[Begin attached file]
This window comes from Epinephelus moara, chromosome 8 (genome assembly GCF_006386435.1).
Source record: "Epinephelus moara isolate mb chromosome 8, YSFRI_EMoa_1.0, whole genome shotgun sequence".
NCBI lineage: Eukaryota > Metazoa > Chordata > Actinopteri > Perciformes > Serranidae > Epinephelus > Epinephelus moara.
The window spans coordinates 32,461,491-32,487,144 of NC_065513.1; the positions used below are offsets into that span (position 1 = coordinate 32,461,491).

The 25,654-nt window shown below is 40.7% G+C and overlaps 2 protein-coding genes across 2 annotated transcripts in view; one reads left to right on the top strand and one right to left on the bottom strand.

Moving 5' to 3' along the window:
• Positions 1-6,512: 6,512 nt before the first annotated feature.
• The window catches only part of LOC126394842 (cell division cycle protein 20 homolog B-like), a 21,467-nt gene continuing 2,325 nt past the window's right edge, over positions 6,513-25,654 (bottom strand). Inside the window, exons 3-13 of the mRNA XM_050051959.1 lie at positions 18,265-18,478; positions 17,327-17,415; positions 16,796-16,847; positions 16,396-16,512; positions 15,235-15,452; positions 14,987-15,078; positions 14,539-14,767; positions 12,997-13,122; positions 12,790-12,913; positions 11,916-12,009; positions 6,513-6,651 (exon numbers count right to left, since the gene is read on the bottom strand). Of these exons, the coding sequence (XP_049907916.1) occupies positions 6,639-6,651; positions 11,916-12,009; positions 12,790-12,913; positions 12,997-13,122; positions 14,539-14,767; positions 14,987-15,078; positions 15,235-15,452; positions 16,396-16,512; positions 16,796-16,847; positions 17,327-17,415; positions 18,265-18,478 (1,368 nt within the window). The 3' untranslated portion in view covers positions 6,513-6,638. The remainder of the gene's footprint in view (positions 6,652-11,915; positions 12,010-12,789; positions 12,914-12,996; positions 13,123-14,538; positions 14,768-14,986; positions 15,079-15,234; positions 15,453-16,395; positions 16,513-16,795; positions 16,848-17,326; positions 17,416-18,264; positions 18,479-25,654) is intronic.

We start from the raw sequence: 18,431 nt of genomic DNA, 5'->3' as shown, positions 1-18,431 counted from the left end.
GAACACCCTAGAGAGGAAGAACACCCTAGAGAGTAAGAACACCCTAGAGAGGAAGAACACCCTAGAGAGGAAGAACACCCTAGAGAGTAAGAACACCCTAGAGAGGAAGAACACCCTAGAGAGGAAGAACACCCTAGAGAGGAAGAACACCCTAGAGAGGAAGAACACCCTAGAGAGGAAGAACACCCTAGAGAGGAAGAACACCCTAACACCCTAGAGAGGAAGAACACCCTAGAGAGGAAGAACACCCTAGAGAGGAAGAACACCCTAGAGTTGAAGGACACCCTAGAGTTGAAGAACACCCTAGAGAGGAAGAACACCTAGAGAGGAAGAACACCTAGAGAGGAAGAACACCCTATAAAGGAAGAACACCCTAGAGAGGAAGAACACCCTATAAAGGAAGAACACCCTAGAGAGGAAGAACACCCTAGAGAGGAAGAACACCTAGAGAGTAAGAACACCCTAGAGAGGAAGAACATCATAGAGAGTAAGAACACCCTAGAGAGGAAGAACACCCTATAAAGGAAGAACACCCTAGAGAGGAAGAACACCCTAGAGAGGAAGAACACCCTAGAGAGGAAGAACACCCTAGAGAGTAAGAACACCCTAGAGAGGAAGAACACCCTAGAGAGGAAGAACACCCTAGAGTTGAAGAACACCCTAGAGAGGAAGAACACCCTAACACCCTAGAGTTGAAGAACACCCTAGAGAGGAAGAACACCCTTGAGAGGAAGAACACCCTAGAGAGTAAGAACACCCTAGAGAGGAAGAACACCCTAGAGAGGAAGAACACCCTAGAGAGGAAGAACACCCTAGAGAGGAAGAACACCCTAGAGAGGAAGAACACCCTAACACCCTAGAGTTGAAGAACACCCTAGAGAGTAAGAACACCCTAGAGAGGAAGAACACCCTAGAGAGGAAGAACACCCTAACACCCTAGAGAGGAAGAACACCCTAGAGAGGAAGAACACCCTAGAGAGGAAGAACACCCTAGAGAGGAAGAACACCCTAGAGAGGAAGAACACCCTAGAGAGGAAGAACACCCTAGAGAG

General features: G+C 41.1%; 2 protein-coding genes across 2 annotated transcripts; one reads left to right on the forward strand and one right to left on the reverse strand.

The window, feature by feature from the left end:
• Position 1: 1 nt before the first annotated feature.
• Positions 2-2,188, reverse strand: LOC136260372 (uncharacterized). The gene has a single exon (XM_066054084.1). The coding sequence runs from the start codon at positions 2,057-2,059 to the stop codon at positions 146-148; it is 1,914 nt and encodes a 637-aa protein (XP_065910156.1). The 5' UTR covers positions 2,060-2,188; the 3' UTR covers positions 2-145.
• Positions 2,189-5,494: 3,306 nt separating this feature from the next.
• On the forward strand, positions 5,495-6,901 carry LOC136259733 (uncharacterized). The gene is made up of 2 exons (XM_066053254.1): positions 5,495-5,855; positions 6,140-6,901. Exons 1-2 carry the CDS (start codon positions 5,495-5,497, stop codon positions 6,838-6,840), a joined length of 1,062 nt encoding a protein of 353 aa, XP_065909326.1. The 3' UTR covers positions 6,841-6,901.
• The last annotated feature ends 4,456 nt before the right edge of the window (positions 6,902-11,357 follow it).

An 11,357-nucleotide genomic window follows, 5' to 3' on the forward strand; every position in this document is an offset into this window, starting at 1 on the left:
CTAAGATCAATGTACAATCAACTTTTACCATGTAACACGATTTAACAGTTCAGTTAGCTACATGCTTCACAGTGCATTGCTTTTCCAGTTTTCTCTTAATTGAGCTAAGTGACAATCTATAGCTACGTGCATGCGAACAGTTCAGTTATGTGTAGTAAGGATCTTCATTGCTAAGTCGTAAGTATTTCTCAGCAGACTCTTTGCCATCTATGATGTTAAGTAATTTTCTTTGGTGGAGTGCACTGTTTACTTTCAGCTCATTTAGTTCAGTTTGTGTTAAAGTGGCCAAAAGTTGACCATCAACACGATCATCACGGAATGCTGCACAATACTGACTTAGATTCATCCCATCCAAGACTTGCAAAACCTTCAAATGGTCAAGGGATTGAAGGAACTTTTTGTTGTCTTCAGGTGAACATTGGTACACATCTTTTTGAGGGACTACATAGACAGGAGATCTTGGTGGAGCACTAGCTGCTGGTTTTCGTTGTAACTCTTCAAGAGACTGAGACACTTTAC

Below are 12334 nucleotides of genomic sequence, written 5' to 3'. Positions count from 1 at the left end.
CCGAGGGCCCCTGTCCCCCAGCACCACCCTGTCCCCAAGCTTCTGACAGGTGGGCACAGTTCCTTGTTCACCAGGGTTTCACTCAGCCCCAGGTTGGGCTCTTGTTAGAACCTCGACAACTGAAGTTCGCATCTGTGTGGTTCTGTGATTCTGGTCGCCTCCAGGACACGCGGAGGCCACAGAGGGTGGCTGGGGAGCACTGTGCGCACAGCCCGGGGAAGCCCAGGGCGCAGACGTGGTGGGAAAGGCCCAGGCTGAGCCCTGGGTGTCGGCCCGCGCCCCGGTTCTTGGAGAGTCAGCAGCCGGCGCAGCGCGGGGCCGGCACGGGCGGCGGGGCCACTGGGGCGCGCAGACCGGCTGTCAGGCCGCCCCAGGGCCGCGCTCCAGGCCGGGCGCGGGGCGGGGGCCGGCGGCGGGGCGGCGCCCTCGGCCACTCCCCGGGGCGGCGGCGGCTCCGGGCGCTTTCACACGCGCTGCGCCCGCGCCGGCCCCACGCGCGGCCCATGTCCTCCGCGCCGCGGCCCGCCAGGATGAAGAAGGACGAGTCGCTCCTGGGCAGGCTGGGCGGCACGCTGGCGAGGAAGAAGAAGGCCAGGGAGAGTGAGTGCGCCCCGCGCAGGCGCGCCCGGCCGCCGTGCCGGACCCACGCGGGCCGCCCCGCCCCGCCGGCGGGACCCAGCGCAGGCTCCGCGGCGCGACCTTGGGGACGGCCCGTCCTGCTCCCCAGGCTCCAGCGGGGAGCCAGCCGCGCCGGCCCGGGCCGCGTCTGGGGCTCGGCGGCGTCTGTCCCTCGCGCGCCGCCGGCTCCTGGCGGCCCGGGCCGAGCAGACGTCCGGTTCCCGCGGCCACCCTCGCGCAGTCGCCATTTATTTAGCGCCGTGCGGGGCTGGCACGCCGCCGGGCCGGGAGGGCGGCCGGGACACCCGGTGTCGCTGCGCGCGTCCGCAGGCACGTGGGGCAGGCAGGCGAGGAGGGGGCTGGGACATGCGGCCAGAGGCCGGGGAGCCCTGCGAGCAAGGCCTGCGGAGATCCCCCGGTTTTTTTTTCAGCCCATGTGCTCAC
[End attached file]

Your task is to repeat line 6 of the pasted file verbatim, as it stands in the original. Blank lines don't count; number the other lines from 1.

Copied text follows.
Moving 5' to 3' along the window: